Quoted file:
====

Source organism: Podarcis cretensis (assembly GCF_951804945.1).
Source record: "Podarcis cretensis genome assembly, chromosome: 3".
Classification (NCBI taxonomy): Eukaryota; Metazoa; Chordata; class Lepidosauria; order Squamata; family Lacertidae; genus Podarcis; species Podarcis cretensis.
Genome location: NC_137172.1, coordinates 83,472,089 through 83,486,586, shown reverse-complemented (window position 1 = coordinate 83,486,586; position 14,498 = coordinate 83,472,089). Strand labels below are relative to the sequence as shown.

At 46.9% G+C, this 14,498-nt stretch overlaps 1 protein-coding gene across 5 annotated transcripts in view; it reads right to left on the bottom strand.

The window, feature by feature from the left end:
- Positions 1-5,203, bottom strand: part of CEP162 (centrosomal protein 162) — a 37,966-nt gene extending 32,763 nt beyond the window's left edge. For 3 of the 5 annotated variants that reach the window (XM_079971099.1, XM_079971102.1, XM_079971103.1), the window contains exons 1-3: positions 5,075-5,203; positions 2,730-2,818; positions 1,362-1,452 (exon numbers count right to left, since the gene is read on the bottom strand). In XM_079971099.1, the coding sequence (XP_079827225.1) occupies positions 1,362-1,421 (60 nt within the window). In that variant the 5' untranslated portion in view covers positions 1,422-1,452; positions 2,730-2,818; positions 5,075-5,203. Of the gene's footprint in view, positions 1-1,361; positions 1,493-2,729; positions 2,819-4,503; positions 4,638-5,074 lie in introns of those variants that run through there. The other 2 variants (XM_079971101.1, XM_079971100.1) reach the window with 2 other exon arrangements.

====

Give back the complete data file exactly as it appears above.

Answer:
Source organism: Podarcis cretensis (assembly GCF_951804945.1).
Source record: "Podarcis cretensis genome assembly, chromosome: 3".
Classification (NCBI taxonomy): Eukaryota; Metazoa; Chordata; class Lepidosauria; order Squamata; family Lacertidae; genus Podarcis; species Podarcis cretensis.
Genome location: NC_137172.1, coordinates 83,472,089 through 83,486,586, shown reverse-complemented (window position 1 = coordinate 83,486,586; position 14,498 = coordinate 83,472,089). Strand labels below are relative to the sequence as shown.

At 46.9% G+C, this 14,498-nt stretch overlaps 1 protein-coding gene across 5 annotated transcripts in view; it reads right to left on the bottom strand.

The window, feature by feature from the left end:
- Positions 1-5,203, bottom strand: part of CEP162 (centrosomal protein 162) — a 37,966-nt gene extending 32,763 nt beyond the window's left edge. For 3 of the 5 annotated variants that reach the window (XM_079971099.1, XM_079971102.1, XM_079971103.1), the window contains exons 1-3: positions 5,075-5,203; positions 2,730-2,818; positions 1,362-1,452 (exon numbers count right to left, since the gene is read on the bottom strand). In XM_079971099.1, the coding sequence (XP_079827225.1) occupies positions 1,362-1,421 (60 nt within the window). In that variant the 5' untranslated portion in view covers positions 1,422-1,452; positions 2,730-2,818; positions 5,075-5,203. Of the gene's footprint in view, positions 1-1,361; positions 1,493-2,729; positions 2,819-4,503; positions 4,638-5,074 lie in introns of those variants that run through there. The other 2 variants (XM_079971101.1, XM_079971100.1) reach the window with 2 other exon arrangements.